MOOCs: What's a Great College Class Worth When It's Free?

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Take Ivy League classes while snuggled cozily in bed ... for free? Sign me up! Thanks to the growing popularity of Massive Open Online Courses, many elite institutions worldwide are offering some of their popular classes gratis. There is a hitch, however, to getting the knowledge without paying the college: Few of these MOOCs actual qualify you for college credit.

Virtual Ivy Leaguer

I actually did sign up for a MOOC through, which offers 600 courses in several languages from universities worldwide. Aggregator sites like list courses from Udacity, EdX (the Harvard-MIT partnership), NovoED, Coursera and more. Thanks to the European Credit Transfer System, some European colleges offer credit for MOOCs through Most U.S. institutions offer some kind of verified certificate.

For the last two months, I've been studying at Yale online with noted economist Robert Schiller. There were online office hours, graded quizzes, peer-reviewed papers, a final exam and notable guest speakers like billionaire investor Carl Icahn. If I wanted it, a verified certificate of study was $50. Online forums took the place of study groups.

My Financial Markets course consisted of the professor's in-class lectures and guest speakers on video. It took 20 to 30 hours -- whenever I wanted -- with quizzes and papers on a grading deadline. Had I taken it for a certificate, I would have barely squeaked by with a "Gentleman's C."

It was almost as hard as the on-campus Yale course. Schiller was engaging, if not endearing, always rubbing chalk dust into his Brooks Brothers jackets and cheerfully joking about notable figures in the field who hailed from rivals Harvard or Princeton, with entertaining anecdotes about the behavioral economics of casino gambling or the Dutch tulip craze.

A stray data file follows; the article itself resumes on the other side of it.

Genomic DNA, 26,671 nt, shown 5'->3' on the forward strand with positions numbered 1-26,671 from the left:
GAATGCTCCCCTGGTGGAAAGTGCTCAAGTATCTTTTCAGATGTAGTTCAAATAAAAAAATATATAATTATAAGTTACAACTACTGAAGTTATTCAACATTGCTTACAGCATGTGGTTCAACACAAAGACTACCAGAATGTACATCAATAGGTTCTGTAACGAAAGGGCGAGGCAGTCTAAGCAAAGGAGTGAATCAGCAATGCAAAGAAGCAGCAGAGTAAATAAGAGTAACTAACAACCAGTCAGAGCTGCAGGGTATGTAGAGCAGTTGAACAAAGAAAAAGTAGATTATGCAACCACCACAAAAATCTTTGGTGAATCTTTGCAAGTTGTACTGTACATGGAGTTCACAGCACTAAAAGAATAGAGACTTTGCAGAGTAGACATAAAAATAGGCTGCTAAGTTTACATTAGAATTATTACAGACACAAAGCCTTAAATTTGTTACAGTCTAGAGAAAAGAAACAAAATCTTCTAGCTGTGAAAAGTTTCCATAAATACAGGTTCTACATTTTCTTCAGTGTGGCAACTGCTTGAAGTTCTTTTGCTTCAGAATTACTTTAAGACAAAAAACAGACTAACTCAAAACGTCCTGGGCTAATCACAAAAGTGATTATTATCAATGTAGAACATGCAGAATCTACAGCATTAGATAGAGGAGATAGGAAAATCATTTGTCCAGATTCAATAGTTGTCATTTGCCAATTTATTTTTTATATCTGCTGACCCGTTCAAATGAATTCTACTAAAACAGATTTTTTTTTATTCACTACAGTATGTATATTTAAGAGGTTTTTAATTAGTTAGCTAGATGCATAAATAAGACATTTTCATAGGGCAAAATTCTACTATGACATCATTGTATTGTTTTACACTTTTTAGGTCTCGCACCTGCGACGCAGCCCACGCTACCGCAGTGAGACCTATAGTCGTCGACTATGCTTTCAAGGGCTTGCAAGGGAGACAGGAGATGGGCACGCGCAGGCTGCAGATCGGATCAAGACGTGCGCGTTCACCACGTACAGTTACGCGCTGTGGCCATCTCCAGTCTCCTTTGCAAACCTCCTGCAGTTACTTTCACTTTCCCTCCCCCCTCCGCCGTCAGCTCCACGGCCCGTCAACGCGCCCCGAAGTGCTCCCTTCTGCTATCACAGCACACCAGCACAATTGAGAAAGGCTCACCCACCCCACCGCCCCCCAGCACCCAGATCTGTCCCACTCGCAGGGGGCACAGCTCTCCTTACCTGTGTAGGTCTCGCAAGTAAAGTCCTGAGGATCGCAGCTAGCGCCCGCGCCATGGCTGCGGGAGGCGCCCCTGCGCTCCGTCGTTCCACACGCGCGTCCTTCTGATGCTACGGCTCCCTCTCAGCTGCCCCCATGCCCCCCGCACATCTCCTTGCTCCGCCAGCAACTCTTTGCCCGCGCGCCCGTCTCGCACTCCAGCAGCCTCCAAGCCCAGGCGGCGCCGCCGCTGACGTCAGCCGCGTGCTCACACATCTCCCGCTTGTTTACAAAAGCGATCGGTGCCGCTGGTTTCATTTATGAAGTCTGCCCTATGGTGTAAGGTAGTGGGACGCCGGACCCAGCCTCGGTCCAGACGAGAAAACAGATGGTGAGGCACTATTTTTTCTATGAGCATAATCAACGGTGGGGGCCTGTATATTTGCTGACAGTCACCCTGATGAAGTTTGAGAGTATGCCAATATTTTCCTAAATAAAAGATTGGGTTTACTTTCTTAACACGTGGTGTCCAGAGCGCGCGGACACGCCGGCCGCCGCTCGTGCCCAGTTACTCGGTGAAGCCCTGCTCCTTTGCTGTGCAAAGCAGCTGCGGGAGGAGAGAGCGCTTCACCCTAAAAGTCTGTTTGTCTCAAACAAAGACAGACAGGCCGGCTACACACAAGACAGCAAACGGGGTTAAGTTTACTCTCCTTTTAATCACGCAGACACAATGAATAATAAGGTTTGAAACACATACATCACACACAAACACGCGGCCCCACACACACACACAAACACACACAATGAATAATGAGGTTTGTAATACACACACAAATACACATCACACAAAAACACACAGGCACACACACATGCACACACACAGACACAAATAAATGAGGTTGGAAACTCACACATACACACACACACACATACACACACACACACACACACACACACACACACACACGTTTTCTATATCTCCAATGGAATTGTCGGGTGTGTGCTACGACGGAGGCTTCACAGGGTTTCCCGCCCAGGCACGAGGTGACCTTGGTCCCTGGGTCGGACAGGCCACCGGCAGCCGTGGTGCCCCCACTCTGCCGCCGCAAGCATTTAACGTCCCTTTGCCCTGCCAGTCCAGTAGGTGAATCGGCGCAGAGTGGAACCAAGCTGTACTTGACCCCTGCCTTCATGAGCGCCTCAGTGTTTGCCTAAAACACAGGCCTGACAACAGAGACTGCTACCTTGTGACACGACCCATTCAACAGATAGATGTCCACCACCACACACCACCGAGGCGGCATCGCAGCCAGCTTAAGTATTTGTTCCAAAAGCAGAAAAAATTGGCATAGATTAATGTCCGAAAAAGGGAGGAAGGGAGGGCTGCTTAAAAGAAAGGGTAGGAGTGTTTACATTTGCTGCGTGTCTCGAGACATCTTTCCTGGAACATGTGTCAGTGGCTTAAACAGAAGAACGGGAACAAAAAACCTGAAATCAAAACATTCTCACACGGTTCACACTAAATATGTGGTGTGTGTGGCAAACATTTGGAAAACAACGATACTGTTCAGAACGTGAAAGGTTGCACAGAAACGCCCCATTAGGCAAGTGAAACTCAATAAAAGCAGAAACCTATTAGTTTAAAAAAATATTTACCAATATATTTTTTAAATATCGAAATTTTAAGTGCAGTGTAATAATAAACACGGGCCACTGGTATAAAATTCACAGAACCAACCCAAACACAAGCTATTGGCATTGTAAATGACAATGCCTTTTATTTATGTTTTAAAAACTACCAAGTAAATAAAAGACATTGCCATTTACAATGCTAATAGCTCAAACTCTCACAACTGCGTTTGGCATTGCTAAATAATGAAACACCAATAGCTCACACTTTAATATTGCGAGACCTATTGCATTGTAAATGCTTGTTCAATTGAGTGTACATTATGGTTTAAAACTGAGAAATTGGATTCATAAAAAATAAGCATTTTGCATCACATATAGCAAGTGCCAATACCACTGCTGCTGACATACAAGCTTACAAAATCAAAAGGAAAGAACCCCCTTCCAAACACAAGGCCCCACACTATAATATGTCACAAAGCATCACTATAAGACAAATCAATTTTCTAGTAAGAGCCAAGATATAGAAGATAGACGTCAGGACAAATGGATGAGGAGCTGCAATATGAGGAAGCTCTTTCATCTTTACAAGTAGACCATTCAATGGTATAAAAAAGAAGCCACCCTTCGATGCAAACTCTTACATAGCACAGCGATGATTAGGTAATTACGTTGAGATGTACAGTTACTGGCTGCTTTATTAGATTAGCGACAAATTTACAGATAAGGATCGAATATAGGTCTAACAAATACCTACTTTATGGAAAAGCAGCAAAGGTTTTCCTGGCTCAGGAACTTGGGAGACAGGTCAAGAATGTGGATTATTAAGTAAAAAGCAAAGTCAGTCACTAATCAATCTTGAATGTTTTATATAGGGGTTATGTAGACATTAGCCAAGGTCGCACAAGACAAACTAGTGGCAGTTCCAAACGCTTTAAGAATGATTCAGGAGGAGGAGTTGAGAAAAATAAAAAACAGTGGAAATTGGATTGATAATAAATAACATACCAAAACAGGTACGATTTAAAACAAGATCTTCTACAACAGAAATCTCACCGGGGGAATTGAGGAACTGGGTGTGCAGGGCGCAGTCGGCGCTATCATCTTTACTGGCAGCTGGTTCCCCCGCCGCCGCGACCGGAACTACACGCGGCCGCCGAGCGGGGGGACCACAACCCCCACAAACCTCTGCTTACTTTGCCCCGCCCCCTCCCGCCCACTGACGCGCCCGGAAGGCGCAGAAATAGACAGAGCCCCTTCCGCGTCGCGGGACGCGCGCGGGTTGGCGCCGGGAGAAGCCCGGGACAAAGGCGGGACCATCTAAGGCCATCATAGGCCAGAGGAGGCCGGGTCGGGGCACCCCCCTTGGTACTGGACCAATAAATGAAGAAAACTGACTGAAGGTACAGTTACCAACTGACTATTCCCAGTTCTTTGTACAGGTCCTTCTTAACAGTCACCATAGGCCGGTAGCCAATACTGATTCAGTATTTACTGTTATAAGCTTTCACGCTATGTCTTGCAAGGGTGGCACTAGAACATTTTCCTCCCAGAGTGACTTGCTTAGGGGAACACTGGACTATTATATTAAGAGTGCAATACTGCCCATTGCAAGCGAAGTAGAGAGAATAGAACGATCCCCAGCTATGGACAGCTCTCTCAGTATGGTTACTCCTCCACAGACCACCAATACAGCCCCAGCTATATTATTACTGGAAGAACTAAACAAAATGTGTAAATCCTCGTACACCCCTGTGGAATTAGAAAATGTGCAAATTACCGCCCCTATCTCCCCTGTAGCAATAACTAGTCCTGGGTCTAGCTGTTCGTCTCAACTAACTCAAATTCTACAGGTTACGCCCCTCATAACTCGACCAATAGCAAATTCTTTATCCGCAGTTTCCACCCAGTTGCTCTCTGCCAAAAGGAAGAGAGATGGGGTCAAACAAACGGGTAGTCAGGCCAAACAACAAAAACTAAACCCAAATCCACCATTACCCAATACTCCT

For those who just want to learn, it is priceless. For those who need to brush up for their career, a verified certificate is worth the $50. For students who want to delve deeper into a subject or use a course as a study aid, MOOCs can help. For high school students, there are advanced placement prep courses. But only a third of Coursera offerings offer a certificate. For many professionals, MOOCs may not count as continuing education. And you won't get a degree.

What Do You Have to Lose?

The courses are also a low-risk way to gauge aptitude and interest in a subject. Would you want to be a geologist -- one of the "dirt people," as Dr. Sheldon Cooper of "The Big Bang Theory" says? Or is physics more your cup of tea?

%VIRTUAL-article-sponsoredlinks%It is only a matter of time before more U.S. colleges decide to grant college credit for MOOCs, especially considering the ever-rising rumble about the return on investment issues surrounding a college degree. (Rising tuitions vs. stagnant wages -- something has to give.) There is a groundswell of support from state governments, the American Council for Education, Google (GOOG) and the Bill and Melinda Gates Foundation's MOOC Research Initiative.

Subjects vary widely. The University of Edinburgh offers Warhol, and Brown has Archaeology's Dirty Little Secrets. STEM courses are widely available. Stanford courses have featured Google alums and inventors. The University of North Carolina at Chapel Hill offers a MOOC astronomy course with access to robotic telescopes.

Carnegie Mellon brags of its freemium model, "No instructors, no credits, no charge." It doesn't offer certificates. The Georgia Institute of Technology offers credit for some courses. There's even an app on iTunes.

I considered my course invaluable, but as with so many things, the value of a MOOC depends on what you put into it. The completion rate for most MOOCs is 10 percent or less, despite the chance to study at the world's best universities with the world's best teachers for free. I enjoyed, but was humbled by the material, and learned much more than expected.

Still, what have you got to lose? No one can ever take away what you learn.

Originally published